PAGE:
The Changing Hero: From Myth to Fairy Tale
There are two basic types of myths: stories of the gods and stories of heroes. Obviously, in the stories of the gods, the hero of the myth is a god or goddess. But quickly myth moves in a different direction and we find the stories of great men, the heroes of the Classical Age.
But these aren’t just any men. There is nothing ordinary about Achilles or Hercules. They are associated with the divine. Either they are partly gods themselves, like Hercules or Perseus, or they are almost godlike and extremely favored by the gods, like Odysseus. They stand above ordinary men—they have to be greater than ordinary mortals to withstand everything the gods throw at them.
They also stand in the gap between the gods and men. By virtue of their half divine status, heroes like Aeneas, Theseus, and Orpheus bridge the gulf between men and the gods. There is a deep foreshadowing here of the Incarnation. A recognition on, at least the metaphorical level, that the deliverer of mankind must be greater than a man, a god himself. And yet, not only a god either. The hero that we need is one who can bring together those two distant realms—the earthly one and the heavenly one.
Storytelling shifts once again after the birth of Christ. Once the Incarnation becomes a historical reality, the hero we encounter in stories changes. There is no longer any need to foreshadow the Incarnation; that hero who is both fully god and fully man, who can close the distance between God and mankind, has arrived. It is done.
Now instead of stories about godlike, extraordinary heroes, we encounter deliberately ordinary heroes. In fact, in folk tales and fairy tales, the hero is largely unnamed. Usually we get generic titles for all of the characters, like the princess, the prince, the king, the wicked stepmother, the witch, the giant. Even the name Cinderella is a nickname. We don’t know what her real name is. And even when characters are given names, like Hansel and Gretel or Jack, the name is so common as to be essentially generic as well.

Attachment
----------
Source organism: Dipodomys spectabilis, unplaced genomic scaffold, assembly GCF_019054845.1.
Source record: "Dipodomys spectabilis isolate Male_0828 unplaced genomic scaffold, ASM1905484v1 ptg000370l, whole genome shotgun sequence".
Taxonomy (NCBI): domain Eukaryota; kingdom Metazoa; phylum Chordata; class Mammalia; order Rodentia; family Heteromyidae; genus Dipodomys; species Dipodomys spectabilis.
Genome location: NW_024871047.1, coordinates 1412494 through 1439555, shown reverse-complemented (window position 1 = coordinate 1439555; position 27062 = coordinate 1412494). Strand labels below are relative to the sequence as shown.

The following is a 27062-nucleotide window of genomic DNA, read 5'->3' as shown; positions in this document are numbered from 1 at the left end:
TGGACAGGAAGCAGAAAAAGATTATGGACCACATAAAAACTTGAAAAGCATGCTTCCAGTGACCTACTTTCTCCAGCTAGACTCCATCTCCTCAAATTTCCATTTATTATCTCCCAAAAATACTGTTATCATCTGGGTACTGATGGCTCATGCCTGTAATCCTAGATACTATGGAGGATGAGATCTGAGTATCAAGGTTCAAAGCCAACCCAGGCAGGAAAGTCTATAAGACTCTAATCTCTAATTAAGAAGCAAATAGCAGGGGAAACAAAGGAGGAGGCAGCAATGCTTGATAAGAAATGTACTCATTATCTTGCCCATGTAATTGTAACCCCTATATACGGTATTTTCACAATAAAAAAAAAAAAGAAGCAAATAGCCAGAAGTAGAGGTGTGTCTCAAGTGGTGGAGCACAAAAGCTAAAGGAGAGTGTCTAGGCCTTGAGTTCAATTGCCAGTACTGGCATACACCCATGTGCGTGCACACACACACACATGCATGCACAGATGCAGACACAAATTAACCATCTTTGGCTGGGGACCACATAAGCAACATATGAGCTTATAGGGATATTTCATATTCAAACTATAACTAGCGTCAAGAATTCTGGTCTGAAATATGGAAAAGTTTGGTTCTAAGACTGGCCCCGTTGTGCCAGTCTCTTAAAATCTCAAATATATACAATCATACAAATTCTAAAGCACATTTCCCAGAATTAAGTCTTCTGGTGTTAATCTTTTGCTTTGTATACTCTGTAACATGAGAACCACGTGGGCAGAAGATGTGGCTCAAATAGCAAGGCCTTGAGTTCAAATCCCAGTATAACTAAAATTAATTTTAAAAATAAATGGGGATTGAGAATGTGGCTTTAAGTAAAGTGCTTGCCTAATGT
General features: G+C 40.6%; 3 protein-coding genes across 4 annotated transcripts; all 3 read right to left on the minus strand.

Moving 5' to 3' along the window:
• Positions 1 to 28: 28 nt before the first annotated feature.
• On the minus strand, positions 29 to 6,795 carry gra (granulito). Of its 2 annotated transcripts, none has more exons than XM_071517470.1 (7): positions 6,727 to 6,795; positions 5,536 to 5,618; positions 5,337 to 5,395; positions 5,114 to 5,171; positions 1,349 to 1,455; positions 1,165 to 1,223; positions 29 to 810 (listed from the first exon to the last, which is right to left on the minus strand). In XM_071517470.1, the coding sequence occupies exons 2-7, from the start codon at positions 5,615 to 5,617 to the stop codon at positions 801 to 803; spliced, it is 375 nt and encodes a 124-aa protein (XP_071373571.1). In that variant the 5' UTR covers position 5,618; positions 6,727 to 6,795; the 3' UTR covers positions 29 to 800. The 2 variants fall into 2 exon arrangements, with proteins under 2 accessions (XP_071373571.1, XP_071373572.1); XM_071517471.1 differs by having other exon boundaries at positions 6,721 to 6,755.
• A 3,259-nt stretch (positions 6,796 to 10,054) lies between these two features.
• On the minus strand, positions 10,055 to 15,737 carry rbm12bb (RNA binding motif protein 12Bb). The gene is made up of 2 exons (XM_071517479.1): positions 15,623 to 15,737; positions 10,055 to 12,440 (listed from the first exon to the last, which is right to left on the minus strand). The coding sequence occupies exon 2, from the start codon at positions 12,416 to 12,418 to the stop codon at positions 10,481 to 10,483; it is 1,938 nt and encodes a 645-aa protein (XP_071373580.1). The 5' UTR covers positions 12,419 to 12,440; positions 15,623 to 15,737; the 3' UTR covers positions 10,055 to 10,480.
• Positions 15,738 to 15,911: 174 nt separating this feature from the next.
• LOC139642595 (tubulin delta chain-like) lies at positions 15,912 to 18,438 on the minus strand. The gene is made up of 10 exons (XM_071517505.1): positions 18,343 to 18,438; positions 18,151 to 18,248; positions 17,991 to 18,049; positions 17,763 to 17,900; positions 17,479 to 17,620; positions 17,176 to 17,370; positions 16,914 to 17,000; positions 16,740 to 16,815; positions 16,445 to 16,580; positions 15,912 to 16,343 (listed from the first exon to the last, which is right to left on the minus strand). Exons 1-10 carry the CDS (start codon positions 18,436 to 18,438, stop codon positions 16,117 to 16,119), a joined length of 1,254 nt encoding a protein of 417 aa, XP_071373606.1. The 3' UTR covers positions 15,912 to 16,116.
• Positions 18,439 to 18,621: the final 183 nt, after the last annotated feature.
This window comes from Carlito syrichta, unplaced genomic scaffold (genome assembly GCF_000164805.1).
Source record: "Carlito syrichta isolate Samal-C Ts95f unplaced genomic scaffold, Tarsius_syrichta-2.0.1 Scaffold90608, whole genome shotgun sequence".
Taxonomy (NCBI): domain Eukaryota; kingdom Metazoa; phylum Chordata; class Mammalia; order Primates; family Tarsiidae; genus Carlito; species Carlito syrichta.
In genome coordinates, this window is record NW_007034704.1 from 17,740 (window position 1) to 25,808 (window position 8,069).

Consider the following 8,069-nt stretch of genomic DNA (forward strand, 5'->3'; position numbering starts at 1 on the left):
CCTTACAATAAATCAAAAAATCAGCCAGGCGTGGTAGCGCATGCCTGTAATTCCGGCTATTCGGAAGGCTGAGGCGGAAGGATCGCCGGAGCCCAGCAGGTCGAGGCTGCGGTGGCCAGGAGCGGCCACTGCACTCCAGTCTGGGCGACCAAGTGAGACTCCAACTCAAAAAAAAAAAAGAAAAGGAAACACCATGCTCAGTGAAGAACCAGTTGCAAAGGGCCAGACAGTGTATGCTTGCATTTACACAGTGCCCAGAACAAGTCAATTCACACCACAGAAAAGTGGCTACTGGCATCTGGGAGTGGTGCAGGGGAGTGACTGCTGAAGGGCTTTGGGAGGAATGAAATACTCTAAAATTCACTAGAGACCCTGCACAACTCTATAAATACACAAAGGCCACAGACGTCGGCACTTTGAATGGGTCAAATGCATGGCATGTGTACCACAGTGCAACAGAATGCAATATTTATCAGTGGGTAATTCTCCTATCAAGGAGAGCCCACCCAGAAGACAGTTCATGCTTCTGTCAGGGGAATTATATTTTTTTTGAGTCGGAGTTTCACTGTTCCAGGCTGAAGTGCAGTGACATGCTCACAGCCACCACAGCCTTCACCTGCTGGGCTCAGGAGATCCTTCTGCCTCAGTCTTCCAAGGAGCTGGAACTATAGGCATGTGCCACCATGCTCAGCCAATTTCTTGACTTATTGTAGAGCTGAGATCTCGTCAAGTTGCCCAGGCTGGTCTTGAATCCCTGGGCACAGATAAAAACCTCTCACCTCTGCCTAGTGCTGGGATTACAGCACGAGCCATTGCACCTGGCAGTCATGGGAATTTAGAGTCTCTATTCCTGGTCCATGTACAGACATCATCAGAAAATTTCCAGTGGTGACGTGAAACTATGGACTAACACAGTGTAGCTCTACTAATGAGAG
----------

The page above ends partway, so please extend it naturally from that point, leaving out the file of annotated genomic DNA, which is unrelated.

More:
The overall feeling in a fairy tale is that no matter how extraordinary the circumstances, this could happen to anyone. Anyone could be walking along in the woods and run into a wolf; anyone could be persecuted by a wicked stepmother.
Unlike the hero of ancient myth who is a chosen, special man of destiny, the fairy tale hero is an everyman. He is like us—an ordinary person faced with difficult trials and temptations. And very rarely does this ordinary hero overcome those trials entirely on his own. In fact, sometimes the fairy tale hero is downright dense. He or she succeeds in the end because the hero always has help: from other people, from supernatural helpers, or from animal helpers. With help from friends and from above, the ordinary man can defeat the evil that threatens.
And this is where the deep comfort of fairy tales lies. When the ordinary hero faces extraordinary obstacles, and with courage and help overcomes those difficulties, we the reader feel that we too can overcome whatever trials confront us. Not one our own. Not because we are special, godlike, people of destiny, but because normal, everyday, ordinary (sometimes dense) people can overcome evil when they have courage and help.
Look for a more in-depth treatment of this topic in my upcoming book.
Photo cred: Geran de Klerk
by Cheryl Swope
by Angelina Stanford
by David Kern
by David Kern
by David Kern